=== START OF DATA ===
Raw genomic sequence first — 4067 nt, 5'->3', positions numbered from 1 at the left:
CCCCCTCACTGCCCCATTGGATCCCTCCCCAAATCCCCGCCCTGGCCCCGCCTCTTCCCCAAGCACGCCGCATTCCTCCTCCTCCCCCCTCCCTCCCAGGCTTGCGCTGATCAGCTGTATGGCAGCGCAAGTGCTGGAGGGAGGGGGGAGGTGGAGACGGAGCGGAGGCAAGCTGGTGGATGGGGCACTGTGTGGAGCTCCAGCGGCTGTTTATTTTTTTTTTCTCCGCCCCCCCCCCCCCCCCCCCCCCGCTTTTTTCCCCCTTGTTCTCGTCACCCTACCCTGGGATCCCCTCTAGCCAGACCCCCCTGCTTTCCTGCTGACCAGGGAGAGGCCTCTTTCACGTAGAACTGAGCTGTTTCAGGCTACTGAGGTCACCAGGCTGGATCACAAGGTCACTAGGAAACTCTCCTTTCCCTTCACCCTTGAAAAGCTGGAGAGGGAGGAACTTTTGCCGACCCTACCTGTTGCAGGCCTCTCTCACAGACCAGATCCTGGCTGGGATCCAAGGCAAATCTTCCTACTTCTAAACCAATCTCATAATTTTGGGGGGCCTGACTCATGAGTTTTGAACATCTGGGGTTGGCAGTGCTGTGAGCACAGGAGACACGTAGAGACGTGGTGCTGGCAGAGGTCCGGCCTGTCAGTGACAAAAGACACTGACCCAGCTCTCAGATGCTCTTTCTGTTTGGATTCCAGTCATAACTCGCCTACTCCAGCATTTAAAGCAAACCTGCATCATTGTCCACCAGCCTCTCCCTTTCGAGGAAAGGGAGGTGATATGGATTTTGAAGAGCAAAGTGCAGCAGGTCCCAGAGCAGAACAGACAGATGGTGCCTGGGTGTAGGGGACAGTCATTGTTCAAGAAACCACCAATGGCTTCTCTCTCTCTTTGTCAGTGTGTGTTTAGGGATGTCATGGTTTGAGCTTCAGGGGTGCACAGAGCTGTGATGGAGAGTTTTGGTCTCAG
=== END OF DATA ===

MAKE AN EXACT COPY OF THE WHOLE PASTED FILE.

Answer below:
Raw genomic sequence first — 4067 nt, 5'->3', positions numbered from 1 at the left:
CCCCCTCACTGCCCCATTGGATCCCTCCCCAAATCCCCGCCCTGGCCCCGCCTCTTCCCCAAGCACGCCGCATTCCTCCTCCTCCCCCCTCCCTCCCAGGCTTGCGCTGATCAGCTGTATGGCAGCGCAAGTGCTGGAGGGAGGGGGGAGGTGGAGACGGAGCGGAGGCAAGCTGGTGGATGGGGCACTGTGTGGAGCTCCAGCGGCTGTTTATTTTTTTTTTCTCCGCCCCCCCCCCCCCCCCCCCCCCGCTTTTTTCCCCCTTGTTCTCGTCACCCTACCCTGGGATCCCCTCTAGCCAGACCCCCCTGCTTTCCTGCTGACCAGGGAGAGGCCTCTTTCACGTAGAACTGAGCTGTTTCAGGCTACTGAGGTCACCAGGCTGGATCACAAGGTCACTAGGAAACTCTCCTTTCCCTTCACCCTTGAAAAGCTGGAGAGGGAGGAACTTTTGCCGACCCTACCTGTTGCAGGCCTCTCTCACAGACCAGATCCTGGCTGGGATCCAAGGCAAATCTTCCTACTTCTAAACCAATCTCATAATTTTGGGGGGCCTGACTCATGAGTTTTGAACATCTGGGGTTGGCAGTGCTGTGAGCACAGGAGACACGTAGAGACGTGGTGCTGGCAGAGGTCCGGCCTGTCAGTGACAAAAGACACTGACCCAGCTCTCAGATGCTCTTTCTGTTTGGATTCCAGTCATAACTCGCCTACTCCAGCATTTAAAGCAAACCTGCATCATTGTCCACCAGCCTCTCCCTTTCGAGGAAAGGGAGGTGATATGGATTTTGAAGAGCAAAGTGCAGCAGGTCCCAGAGCAGAACAGACAGATGGTGCCTGGGTGTAGGGGACAGTCATTGTTCAAGAAACCACCAATGGCTTCTCTCTCTCTTTGTCAGTGTGTGTTTAGGGATGTCATGGTTTGAGCTTCAGGGGTGCACAGAGCTGTGATGGAGAGTTTTGGTCTCAG